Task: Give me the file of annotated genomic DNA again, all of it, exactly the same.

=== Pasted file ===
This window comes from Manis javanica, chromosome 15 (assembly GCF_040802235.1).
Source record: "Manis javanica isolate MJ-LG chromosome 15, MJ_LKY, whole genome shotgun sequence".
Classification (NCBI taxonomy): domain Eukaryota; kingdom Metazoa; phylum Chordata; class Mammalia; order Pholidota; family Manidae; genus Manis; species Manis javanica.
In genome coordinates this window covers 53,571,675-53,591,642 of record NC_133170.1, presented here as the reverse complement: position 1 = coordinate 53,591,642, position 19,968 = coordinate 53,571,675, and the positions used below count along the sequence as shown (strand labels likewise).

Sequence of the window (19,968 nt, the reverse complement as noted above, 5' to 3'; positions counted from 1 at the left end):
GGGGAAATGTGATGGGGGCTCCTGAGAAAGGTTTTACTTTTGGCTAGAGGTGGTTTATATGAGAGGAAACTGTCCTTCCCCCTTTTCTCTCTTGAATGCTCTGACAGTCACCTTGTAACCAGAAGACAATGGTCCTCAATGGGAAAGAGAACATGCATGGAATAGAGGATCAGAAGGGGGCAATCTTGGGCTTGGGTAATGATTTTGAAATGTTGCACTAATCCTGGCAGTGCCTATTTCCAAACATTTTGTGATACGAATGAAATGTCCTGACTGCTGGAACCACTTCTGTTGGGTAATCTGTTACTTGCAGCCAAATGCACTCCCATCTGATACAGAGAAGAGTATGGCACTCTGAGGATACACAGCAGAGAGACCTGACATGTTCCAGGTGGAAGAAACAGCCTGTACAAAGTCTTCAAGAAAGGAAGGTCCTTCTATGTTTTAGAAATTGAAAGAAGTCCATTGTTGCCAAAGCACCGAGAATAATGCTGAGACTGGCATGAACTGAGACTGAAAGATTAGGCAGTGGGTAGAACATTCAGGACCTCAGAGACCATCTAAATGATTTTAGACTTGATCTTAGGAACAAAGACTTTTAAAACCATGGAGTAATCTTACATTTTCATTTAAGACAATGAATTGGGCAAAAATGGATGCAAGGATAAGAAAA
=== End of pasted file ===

This window comes from Manis javanica, chromosome 15 (assembly GCF_040802235.1).
Source record: "Manis javanica isolate MJ-LG chromosome 15, MJ_LKY, whole genome shotgun sequence".
Classification (NCBI taxonomy): domain Eukaryota; kingdom Metazoa; phylum Chordata; class Mammalia; order Pholidota; family Manidae; genus Manis; species Manis javanica.
In genome coordinates this window covers 53,571,675-53,591,642 of record NC_133170.1, presented here as the reverse complement: position 1 = coordinate 53,591,642, position 19,968 = coordinate 53,571,675, and the positions used below count along the sequence as shown (strand labels likewise).

Sequence of the window (19,968 nt, the reverse complement as noted above, 5' to 3'; positions counted from 1 at the left end):
GGGGAAATGTGATGGGGGCTCCTGAGAAAGGTTTTACTTTTGGCTAGAGGTGGTTTATATGAGAGGAAACTGTCCTTCCCCCTTTTCTCTCTTGAATGCTCTGACAGTCACCTTGTAACCAGAAGACAATGGTCCTCAATGGGAAAGAGAACATGCATGGAATAGAGGATCAGAAGGGGGCAATCTTGGGCTTGGGTAATGATTTTGAAATGTTGCACTAATCCTGGCAGTGCCTATTTCCAAACATTTTGTGATACGAATGAAATGTCCTGACTGCTGGAACCACTTCTGTTGGGTAATCTGTTACTTGCAGCCAAATGCACTCCCATCTGATACAGAGAAGAGTATGGCACTCTGAGGATACACAGCAGAGAGACCTGACATGTTCCAGGTGGAAGAAACAGCCTGTACAAAGTCTTCAAGAAAGGAAGGTCCTTCTATGTTTTAGAAATTGAAAGAAGTCCATTGTTGCCAAAGCACCGAGAATAATGCTGAGACTGGCATGAACTGAGACTGAAAGATTAGGCAGTGGGTAGAACATTCAGGACCTCAGAGACCATCTAAATGATTTTAGACTTGATCTTAGGAACAAAGACTTTTAAAACCATGGAGTAATCTTACATTTTCATTTAAGACAATGAATTGGGCAAAAATGGATGCAAGGATAAGAAAA